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  #19 (permalink)  
Old Sat Feb 16, 2008, 03:22am
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Quote:
Originally Posted by UmpJM (nee CoachJM)
Tim C.,

I believe the MadCityRef was ridiculing the notion that passing a test ONE TIME provided a LIFETIME qualification to umpire, rather than the notion that repeated testing was a good idea.

I would guess that you and he are in violent agreement that an umpire should be required to regularly demonstrate his mastery of the rules over time.

JM
Yeah, Timmy don't like me.
Like all Axemen, I Strive for Excellence. Next stop, Altoona!!

Wisconsin requires part 2 and a mechanics test if you're a playoff eligible.

Illinois requires part 2 when trying for elevation (promotion), and mechanics only in football, and only once, to Certified (highest of three levels.)

IL: I would like to see oldsters take the part 2 and mechs. regularly, say every three years. IHSA is now requiring a clinic every year to keep one's playoff points. This is good, but most clinics teach at maintaining the current level without challenging officials to get better.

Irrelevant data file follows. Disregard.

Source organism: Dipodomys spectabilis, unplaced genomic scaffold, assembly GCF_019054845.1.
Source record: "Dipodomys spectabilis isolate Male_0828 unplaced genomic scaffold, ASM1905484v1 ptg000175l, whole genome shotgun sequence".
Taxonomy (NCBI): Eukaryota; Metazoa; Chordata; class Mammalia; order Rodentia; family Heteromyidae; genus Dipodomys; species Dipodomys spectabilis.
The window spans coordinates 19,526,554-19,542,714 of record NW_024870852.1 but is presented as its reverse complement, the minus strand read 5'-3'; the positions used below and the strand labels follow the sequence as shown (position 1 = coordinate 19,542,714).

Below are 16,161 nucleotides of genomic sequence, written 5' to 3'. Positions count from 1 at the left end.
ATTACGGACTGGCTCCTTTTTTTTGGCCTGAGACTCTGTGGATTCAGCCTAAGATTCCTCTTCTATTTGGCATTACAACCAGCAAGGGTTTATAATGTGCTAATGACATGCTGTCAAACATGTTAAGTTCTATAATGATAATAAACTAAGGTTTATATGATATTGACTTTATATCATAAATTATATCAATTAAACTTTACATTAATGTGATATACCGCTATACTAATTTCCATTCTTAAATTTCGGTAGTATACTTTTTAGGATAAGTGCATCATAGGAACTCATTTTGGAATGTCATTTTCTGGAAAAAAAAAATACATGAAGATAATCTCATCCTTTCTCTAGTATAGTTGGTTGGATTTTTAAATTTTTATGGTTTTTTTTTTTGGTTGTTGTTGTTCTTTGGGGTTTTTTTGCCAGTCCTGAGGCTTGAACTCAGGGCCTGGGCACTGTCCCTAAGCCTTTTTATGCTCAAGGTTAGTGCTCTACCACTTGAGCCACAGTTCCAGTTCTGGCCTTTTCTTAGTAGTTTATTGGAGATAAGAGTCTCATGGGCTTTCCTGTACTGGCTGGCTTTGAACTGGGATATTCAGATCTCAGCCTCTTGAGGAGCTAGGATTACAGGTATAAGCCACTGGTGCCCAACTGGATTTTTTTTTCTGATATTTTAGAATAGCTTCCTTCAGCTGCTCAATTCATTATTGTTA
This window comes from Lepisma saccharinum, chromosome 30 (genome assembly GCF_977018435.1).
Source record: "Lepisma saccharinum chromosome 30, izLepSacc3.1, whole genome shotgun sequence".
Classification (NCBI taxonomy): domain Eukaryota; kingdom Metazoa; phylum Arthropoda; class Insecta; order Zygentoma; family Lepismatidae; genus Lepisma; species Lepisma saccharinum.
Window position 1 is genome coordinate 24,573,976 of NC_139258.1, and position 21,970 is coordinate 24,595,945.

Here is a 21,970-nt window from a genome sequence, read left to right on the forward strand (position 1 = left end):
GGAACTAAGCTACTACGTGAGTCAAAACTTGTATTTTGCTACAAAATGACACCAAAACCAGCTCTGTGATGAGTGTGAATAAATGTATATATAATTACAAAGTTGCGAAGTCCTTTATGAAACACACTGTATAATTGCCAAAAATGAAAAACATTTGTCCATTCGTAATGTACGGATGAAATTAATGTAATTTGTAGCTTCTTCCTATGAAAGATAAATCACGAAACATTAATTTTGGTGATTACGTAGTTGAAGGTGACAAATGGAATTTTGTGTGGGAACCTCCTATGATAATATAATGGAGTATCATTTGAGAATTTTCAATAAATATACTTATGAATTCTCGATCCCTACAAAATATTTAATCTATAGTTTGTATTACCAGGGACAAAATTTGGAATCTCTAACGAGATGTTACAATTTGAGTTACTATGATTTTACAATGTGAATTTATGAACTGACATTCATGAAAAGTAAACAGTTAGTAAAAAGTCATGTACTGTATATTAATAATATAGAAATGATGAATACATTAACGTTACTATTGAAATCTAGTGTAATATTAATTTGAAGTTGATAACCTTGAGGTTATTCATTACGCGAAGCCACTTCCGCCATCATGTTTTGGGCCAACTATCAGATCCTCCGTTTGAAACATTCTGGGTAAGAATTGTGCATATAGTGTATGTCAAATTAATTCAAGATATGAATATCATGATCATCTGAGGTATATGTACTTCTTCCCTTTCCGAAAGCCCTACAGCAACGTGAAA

But then, just because you can pass a test doesn't mean you're any good, which I prove constantly.
  #20 (permalink)  
Old Sat Feb 16, 2008, 09:14am
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"Yeah, Timmy don't like me."

Is that the best you got?

Sad.
  #21 (permalink)  
Old Sat Feb 16, 2008, 11:29am
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I Must Protest

The trend looks like that more and more state organizations will mandate testing for all umpires every year.

However, I live in a state that does not have mandatory testing, and I think that is the better alternative. I really dislike testing yearly for several reasons

First, getting 75 or 80 on the FED test is rally not that tough. A Smitty who had 1 year of experience 10 times can get a minimum score to do games.